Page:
What this indicates is both the distorted nature of the electoral systems used in the UK/Scotland, particularly the FPTP Westminster one, and also the propensity of anti-Tory/social democratic Scottish voters to use whatever system is being operated to keep the Tories out. The domestic policy differences between Labour and SNP have been largely secondary to that anti-Toryism of Scottish voters.

    However, the continuation of the trend for Scotland to vote a totally different way to the Tories but be saddled with Tory majorities at Westminster and the implementation of Brexit, has now produced an upsurge in dissatisfaction with the ‘democratic deficit’ of the UK. This process has been extended by the manifest differences in the handling of the pandemic in recent months. The result of this is that six opinion polls in 2020 have now consistently shown a majority of around 55/45 for independence. This is fundamentally a democratic desire rather than a nationalist or republican one (evidenced by the fact that between one third and half of Labour voters support independence). Desire for Scottish independence does, however, objectively weaken the Tory union state and has thrown the Tory party (and Labour establishment) into paroxysms of panic about the likely outcome of the next Holyrood election, where the vote of 2011 seems likely to be repeated with even more vehemence, as if on steroids.

    The other thing that is missing from this article is that for much of its lifetime, Scottish Labour has actually supported ‘Home Rule’ based on the Irish policy of the 19th Century. From 1888 when Keir Hardie first founded the original Scottish Labour Party, until 1958 briefly when Labour moved to an ‘economic centralist’ position, majority opinion within both Labour and the trade unions was in favour of a distinct Scottish state though still within the umbrella of a British empire/commonwealth. Only briefly, from 1958-74 was Labour against this, and it was Labour MPs elected during this period who sabotaged the switch to a devolution policy following the Kilbrandon Royal Commission and the election of a Labour government in October 1974 (which also provoked a leftward resistance at the base, including in the short lived Sillars-led breakaway). The electoral rise of the Tory unionists under Maggie Thatcher in the rest of the UK prevented any further movement on this after 1979, but again it should be recognised that unlike England and despite the ‘defeat’ of the referendum, there was a significant rise in the Labour vote in Scotland from October 1974 to May 1979 , from just over 1 million to 1.2 million. By 1997, the Scottish Tories had done their worst in Scotland, by the Poll Tax and deindustrialisation, and were removed entirely by tactical voting from the Westminster parliament. However the Tories still polled half a million votes, significantly more than the Liberal Democrats who won 10 seats.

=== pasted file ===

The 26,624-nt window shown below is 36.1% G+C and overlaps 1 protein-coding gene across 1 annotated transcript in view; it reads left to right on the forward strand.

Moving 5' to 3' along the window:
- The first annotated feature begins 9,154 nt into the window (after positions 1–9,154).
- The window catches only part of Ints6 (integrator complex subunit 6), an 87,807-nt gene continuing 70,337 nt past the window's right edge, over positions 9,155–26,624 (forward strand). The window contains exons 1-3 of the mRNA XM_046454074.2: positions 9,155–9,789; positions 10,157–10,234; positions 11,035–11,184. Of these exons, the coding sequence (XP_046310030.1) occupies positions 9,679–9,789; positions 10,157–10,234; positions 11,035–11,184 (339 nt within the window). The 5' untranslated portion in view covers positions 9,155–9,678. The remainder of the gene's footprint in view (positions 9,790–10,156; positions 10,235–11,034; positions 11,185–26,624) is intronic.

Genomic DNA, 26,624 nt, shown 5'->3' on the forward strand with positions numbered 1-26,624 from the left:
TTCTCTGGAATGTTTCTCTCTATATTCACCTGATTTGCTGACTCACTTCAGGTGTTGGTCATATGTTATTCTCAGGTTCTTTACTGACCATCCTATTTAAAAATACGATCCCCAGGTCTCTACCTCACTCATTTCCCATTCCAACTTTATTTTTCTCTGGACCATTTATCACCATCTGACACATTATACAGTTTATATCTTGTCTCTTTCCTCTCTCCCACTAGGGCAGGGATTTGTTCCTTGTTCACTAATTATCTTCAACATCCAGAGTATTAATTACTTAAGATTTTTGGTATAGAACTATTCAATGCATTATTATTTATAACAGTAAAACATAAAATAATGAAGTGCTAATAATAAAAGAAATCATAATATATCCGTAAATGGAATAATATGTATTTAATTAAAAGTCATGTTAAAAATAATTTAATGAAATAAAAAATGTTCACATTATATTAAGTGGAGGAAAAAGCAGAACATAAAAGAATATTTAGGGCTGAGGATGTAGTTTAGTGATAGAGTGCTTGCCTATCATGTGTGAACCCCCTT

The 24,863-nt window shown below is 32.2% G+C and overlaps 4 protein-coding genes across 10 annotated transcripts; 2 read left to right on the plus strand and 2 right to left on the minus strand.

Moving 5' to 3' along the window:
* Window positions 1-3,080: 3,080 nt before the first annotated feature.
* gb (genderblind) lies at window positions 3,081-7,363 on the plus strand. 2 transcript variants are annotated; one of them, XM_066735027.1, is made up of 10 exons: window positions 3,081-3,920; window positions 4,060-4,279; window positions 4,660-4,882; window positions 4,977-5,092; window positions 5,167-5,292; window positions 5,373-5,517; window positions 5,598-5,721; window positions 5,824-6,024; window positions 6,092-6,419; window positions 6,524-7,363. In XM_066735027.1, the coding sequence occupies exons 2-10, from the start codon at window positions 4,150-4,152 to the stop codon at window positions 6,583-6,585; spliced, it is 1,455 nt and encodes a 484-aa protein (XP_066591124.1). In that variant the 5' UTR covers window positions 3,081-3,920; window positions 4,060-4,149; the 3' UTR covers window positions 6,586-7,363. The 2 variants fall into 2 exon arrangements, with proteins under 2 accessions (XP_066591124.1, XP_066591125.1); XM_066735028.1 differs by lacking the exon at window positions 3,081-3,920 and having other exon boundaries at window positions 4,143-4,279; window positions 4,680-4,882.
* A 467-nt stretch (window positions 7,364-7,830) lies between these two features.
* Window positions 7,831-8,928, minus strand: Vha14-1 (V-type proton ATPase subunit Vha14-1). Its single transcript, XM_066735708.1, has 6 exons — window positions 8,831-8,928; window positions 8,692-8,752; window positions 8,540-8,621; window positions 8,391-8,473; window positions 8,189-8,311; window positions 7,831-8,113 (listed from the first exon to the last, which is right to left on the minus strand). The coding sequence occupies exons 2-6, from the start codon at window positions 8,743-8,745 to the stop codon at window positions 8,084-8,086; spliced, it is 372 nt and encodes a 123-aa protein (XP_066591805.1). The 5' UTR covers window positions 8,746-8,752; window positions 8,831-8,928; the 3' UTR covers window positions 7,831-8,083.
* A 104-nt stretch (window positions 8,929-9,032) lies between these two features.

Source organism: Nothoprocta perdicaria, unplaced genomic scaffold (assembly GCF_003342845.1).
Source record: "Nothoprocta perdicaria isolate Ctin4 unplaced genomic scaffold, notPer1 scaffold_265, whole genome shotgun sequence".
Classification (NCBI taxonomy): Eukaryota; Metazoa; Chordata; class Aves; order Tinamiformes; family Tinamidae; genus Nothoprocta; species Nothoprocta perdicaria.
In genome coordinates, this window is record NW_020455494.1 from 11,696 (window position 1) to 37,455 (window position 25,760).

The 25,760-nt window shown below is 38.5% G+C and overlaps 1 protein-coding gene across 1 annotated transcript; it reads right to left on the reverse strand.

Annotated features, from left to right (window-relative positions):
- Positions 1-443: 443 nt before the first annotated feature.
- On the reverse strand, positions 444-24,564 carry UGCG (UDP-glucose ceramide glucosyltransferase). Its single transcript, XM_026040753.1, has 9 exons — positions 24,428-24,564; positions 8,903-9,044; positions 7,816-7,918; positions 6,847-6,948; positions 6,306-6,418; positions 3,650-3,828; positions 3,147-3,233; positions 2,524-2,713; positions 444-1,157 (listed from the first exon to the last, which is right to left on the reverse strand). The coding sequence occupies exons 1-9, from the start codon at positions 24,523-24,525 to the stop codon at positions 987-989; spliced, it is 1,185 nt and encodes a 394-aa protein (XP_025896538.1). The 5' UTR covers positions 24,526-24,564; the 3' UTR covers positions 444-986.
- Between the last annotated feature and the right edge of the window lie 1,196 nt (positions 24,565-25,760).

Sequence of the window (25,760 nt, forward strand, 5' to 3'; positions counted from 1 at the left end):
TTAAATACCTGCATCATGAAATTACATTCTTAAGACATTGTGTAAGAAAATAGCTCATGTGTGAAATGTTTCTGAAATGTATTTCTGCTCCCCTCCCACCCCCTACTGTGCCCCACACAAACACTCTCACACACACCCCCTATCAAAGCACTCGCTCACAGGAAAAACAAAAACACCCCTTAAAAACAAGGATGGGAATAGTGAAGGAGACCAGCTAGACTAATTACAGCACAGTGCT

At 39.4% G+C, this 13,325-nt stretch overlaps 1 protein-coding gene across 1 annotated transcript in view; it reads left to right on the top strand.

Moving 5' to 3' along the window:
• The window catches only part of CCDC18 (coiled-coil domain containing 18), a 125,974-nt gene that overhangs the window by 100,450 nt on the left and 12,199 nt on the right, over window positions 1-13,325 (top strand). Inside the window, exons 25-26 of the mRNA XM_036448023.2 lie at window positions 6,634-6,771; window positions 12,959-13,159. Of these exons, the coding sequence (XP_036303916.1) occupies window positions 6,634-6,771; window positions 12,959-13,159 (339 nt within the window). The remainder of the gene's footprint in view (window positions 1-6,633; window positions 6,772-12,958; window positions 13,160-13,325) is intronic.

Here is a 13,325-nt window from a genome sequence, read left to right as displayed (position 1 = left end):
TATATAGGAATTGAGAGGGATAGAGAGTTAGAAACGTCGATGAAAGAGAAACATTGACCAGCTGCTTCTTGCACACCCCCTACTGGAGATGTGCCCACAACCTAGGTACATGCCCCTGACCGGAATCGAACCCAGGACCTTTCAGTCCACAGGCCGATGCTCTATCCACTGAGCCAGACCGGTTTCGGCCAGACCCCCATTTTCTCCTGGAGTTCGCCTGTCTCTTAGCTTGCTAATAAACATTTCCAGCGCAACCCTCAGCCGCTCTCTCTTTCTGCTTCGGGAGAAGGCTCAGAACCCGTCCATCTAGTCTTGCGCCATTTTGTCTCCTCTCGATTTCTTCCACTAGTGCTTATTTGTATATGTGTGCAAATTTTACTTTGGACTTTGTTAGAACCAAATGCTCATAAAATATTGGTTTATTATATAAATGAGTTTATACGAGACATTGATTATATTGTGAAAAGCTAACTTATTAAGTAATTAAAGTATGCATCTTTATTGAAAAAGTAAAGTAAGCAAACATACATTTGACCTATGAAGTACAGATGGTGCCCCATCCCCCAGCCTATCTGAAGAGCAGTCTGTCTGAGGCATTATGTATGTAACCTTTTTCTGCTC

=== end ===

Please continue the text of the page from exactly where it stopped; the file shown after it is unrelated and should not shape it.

There is much of value in this article but the central premise that Scottish Labour is finished is unproven and speculative. The Party is decreasing in its relevance, has collapsed in membership, has becoming increasingly shrill in its support for unionism, but … it still has a significant loyal voting base and of course the affiliation of some significant sections of the working class linked to it via unions such as Unison, GMB and Unite. A shift towards a ‘self-determination’ position would undoubtedly raise its electoral support, though it’s unlikely to ever achieve the dominance it once had. However under the present leaderships of Keir Starmer and Richard Leonard that seems very unlikely.